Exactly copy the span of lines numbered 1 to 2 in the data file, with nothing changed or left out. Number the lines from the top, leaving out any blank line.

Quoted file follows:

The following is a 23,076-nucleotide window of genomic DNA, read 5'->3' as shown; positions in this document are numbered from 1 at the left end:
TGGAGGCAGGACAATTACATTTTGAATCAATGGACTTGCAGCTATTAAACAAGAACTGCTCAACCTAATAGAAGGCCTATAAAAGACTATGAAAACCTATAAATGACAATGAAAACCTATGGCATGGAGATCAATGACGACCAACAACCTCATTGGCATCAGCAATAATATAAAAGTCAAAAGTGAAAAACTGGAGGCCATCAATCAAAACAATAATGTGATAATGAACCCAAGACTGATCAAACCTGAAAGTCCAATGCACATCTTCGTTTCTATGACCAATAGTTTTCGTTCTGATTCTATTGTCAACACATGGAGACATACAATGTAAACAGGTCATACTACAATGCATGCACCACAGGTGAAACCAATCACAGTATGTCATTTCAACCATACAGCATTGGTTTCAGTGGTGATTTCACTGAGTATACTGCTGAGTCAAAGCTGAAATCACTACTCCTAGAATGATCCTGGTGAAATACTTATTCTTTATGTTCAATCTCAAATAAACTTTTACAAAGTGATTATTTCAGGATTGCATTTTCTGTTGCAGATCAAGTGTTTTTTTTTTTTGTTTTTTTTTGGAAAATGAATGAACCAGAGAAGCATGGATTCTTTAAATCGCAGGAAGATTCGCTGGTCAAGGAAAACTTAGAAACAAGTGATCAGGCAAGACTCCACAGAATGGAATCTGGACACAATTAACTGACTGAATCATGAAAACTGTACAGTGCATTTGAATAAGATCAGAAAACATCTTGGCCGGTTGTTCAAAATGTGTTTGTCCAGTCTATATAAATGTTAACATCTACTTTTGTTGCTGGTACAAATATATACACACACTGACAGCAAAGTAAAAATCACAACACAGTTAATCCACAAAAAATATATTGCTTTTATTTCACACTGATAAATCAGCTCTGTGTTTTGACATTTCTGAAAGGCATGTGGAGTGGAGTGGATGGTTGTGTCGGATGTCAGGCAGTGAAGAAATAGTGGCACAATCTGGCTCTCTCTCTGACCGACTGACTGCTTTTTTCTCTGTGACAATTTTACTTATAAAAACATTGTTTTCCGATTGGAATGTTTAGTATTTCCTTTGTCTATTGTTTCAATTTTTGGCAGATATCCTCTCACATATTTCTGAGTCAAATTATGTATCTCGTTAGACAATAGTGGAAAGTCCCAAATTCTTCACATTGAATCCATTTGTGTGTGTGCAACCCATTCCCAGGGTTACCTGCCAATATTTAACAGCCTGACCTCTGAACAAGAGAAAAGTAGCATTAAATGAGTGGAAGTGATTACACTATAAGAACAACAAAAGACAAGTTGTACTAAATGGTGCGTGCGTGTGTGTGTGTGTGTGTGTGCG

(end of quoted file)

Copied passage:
The following is a 23,076-nucleotide window of genomic DNA, read 5'->3' as shown; positions in this document are numbered from 1 at the left end:
TGGAGGCAGGACAATTACATTTTGAATCAATGGACTTGCAGCTATTAAACAAGAACTGCTCAACCTAATAGAAGGCCTATAAAAGACTATGAAAACCTATAAATGACAATGAAAACCTATGGCATGGAGATCAATGACGACCAACAACCTCATTGGCATCAGCAATAATATAAAAGTCAAAAGTGAAAAACTGGAGGCCATCAATCAAAACAATAATGTGATAATGAACCCAAGACTGATCAAACCTGAAAGTCCAATGCACATCTTCGTTTCTATGACCAATAGTTTTCGTTCTGATTCTATTGTCAACACATGGAGACATACAATGTAAACAGGTCATACTACAATGCATGCACCACAGGTGAAACCAATCACAGTATGTCATTTCAACCATACAGCATTGGTTTCAGTGGTGATTTCACTGAGTATACTGCTGAGTCAAAGCTGAAATCACTACTCCTAGAATGATCCTGGTGAAATACTTATTCTTTATGTTCAATCTCAAATAAACTTTTACAAAGTGATTATTTCAGGATTGCATTTTCTGTTGCAGATCAAGTGTTTTTTTTTTTTGTTTTTTTTTGGAAAATGAATGAACCAGAGAAGCATGGATTCTTTAAATCGCAGGAAGATTCGCTGGTCAAGGAAAACTTAGAAACAAGTGATCAGGCAAGACTCCACAGAATGGAATCTGGACACAATTAACTGACTGAATCATGAAAACTGTACAGTGCATTTGAATAAGATCAGAAAACATCTTGGCCGGTTGTTCAAAATGTGTTTGTCCAGTCTATATAAATGTTAACATCTACTTTTGTTGCTGGTACAAATATATACACACACTGACAGCAAAGTAAAAATCACAACACAGTTAATCCACAAAAAATATATTGCTTTTATTTCACACTGATAAATCAGCTCTGTGTTTTGACATTTCTGAAAGGCATGTGGAGTGGAGTGGATGGTTGTGTCGGATGTCAGGCAGTGAAGAAATAGTGGCACAATCTGGCTCTCTCTCTGACCGACTGACTGCTTTTTTCTCTGTGACAATTTTACTTATAAAAACATTGTTTTCCGATTGGAATGTTTAGTATTTCCTTTGTCTATTGTTTCAATTTTTGGCAGATATCCTCTCACATATTTCTGAGTCAAATTATGTATCTCGTTAGACAATAGTGGAAAGTCCCAAATTCTTCACATTGAATCCATTTGTGTGTGTGCAACCCATTCCCAGGGTTACCTGCCAATATTTAACAGCCTGACCTCTGAACAAGAGAAAAGTAGCATTAAATGAGTGGAAGTGATTACACTATAAGAACAACAAAAGACAAGTTGTACTAAATGGTGCGTGCGTGTGTGTGTGTGTGTGTGTGCG